Jinx: Go ahead and hate your neighbor
Go ahead and cheat a friend

Todd: I will say this: I do actually like the chorus a lot.

Todd (VO): It's weird to describe such a flower-power earnest song like this, but the song's main asset is the chorus's bitter, angry sarcasm.

Jinx: Do it in the name of heaven
You can justify it in the end.

Todd (VO): Like, "fine, just go ahead and be evil and awful, you stupid, violent hypocrites!"

Todd: Yeah, in the '60s, [pictures of a knight...] really, thousands of years, [...and...] there are people who profess love to Jesus, the original hippie, [...and Jesus holding a sawed-off shotgun and a cigarette dangling from His mouth] but a version of Jesus who is totally cool with blowing people up. So, yeah, this attack on self-serving hypocrisy is just dead-on.

Jinx: So the people of the valley
Sent a message up the hill,
Asking for the buried treasure
Tons of gold for which they'd kill.
Came the answer from the kingdom,
With our brothers we will share,
All the riches of the mountain,
All the treasure buried there.

Todd: Well, that conflict was resolved pretty quickly.

Jinx: :With our brothers we will share,

Todd (VO): They roll over really easy for those valley people, didn't they?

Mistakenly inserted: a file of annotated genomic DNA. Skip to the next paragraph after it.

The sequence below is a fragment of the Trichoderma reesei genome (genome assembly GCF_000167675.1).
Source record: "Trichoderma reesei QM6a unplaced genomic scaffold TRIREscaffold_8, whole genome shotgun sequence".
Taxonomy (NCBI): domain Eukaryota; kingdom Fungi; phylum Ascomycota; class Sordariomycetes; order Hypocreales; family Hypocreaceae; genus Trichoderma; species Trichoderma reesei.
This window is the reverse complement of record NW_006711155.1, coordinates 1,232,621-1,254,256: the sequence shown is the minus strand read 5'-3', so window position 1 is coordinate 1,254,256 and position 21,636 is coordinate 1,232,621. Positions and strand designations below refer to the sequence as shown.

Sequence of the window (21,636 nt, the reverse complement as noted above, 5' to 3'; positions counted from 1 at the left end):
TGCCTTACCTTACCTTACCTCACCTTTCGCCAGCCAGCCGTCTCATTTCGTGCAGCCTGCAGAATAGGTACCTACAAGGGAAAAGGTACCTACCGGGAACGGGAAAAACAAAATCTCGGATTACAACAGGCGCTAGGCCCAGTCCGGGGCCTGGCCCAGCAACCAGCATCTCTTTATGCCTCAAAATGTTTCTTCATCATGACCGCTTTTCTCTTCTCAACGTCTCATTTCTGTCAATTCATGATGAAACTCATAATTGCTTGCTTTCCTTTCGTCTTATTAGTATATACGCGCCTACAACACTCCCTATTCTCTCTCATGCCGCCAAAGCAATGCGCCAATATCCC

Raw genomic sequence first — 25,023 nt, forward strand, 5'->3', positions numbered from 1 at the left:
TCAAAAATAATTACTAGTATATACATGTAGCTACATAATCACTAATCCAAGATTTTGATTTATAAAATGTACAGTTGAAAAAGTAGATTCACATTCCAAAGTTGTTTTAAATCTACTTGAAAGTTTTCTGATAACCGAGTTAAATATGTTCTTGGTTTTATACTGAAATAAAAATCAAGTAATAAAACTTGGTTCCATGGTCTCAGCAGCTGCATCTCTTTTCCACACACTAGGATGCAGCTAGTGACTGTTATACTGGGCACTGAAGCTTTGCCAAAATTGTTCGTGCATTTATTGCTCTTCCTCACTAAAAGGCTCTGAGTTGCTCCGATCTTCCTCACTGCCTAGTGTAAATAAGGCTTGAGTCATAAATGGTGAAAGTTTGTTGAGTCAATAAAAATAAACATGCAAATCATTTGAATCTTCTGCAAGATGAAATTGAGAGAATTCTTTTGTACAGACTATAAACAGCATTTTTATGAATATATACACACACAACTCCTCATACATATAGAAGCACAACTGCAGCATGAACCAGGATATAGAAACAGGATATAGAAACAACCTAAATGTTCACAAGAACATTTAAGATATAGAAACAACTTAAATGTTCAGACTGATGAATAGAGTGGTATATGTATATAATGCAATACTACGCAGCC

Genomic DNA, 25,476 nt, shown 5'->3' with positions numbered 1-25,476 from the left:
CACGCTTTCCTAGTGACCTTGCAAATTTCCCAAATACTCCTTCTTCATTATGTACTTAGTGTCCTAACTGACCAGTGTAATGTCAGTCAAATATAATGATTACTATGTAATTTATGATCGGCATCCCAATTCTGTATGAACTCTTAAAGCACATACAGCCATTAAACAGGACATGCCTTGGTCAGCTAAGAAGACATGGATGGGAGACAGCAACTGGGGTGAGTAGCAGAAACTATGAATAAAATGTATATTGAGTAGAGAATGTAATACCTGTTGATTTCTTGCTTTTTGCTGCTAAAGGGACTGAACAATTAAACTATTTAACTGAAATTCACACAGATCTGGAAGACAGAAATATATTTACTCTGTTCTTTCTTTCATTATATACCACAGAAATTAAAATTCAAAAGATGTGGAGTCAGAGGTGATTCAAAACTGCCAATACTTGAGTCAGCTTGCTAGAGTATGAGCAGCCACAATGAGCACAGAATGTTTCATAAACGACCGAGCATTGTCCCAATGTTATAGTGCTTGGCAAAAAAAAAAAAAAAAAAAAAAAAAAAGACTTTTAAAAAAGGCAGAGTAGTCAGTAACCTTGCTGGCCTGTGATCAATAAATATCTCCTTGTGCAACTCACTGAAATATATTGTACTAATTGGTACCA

Todd: Well, you know, I guess you can afford it, go right ahead.

Todd (VO): I do think the horns take away from the vibe a bit. It's a little too Vegas, or, [clip of "I'll Be There" by...] you know, a little too Jackson 5.

Todd: I mean, if you're gonna be peace-loving folkies, then be that.

Jinx: On the bloody morning after
One tin soldier rides away.

Todd (VO): I do like the imagery of [package of Britain's Scale Models] a single toy soldier being all that's left after we all kill each other.

Todd: Now, don't you feel bad? Yeah, the chorus is way stronger than the verses.

Jinx: Now the valley cried with anger,
Mount your horses, draw your swords

Todd: Wait, wait, wait, stop. What just happened?

Jinx: And they killed the mountain people,
So they won their just rewards